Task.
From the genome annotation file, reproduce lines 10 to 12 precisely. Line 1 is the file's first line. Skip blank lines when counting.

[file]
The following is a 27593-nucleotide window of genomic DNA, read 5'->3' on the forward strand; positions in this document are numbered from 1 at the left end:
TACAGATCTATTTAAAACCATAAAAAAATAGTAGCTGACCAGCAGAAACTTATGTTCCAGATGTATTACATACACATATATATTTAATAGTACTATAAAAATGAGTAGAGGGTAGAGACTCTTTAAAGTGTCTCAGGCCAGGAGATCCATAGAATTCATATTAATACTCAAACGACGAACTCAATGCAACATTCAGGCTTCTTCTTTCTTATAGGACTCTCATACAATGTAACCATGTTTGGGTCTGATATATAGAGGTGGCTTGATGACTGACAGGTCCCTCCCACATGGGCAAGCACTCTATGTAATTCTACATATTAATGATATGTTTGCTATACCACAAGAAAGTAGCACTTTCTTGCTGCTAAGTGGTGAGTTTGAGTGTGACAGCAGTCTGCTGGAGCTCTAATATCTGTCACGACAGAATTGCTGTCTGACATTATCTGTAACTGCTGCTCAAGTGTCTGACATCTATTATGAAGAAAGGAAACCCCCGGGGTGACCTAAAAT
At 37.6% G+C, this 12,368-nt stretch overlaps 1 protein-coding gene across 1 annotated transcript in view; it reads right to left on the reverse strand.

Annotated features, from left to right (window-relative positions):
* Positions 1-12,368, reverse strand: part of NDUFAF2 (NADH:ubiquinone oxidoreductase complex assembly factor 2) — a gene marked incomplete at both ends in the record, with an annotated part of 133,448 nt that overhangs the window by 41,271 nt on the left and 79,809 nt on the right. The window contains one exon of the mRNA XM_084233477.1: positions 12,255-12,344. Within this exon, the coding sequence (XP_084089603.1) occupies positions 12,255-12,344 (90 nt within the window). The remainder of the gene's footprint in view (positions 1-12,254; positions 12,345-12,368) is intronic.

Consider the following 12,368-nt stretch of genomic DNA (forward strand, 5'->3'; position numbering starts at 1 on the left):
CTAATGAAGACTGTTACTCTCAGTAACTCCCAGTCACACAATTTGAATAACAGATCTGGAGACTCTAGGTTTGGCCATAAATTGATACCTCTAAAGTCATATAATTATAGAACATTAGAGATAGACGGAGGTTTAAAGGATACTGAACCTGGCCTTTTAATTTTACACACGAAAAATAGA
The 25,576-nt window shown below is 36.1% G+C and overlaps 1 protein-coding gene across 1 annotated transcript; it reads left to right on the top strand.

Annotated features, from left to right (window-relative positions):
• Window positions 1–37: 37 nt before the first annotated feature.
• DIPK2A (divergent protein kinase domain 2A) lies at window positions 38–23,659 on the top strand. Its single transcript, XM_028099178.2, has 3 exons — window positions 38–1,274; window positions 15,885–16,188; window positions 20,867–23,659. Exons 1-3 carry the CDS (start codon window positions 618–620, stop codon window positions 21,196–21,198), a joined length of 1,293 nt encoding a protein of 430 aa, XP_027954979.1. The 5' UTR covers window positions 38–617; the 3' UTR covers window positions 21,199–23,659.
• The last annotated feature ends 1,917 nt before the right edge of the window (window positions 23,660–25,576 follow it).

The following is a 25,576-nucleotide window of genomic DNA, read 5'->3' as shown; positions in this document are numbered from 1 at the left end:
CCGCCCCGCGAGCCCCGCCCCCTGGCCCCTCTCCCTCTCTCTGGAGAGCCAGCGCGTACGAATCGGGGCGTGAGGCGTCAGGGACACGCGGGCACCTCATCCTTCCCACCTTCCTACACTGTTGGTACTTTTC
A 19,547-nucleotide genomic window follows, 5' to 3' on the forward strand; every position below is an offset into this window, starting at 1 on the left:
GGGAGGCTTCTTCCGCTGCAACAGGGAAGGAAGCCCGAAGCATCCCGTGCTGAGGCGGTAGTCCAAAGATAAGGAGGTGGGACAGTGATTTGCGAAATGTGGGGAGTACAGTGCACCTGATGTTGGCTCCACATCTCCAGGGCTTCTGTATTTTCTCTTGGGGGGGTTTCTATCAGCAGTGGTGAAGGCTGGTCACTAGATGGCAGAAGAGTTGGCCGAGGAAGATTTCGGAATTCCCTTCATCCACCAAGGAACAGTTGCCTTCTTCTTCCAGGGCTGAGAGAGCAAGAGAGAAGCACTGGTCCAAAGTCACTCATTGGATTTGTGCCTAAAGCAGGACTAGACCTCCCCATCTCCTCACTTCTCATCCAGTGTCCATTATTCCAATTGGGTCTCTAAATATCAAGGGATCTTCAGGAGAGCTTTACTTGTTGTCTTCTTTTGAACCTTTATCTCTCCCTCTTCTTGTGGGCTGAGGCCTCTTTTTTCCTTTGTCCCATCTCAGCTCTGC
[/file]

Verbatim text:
• Window positions 1–37: 37 nt before the first annotated feature.
• DIPK2A (divergent protein kinase domain 2A) lies at window positions 38–23,659 on the top strand. Its single transcript, XM_028099178.2, has 3 exons — window positions 38–1,274; window positions 15,885–16,188; window positions 20,867–23,659. Exons 1-3 carry the CDS (start codon window positions 618–620, stop codon window positions 21,196–21,198), a joined length of 1,293 nt encoding a protein of 430 aa, XP_027954979.1. The 5' UTR covers window positions 38–617; the 3' UTR covers window positions 21,199–23,659.
• The last annotated feature ends 1,917 nt before the right edge of the window (window positions 23,660–25,576 follow it).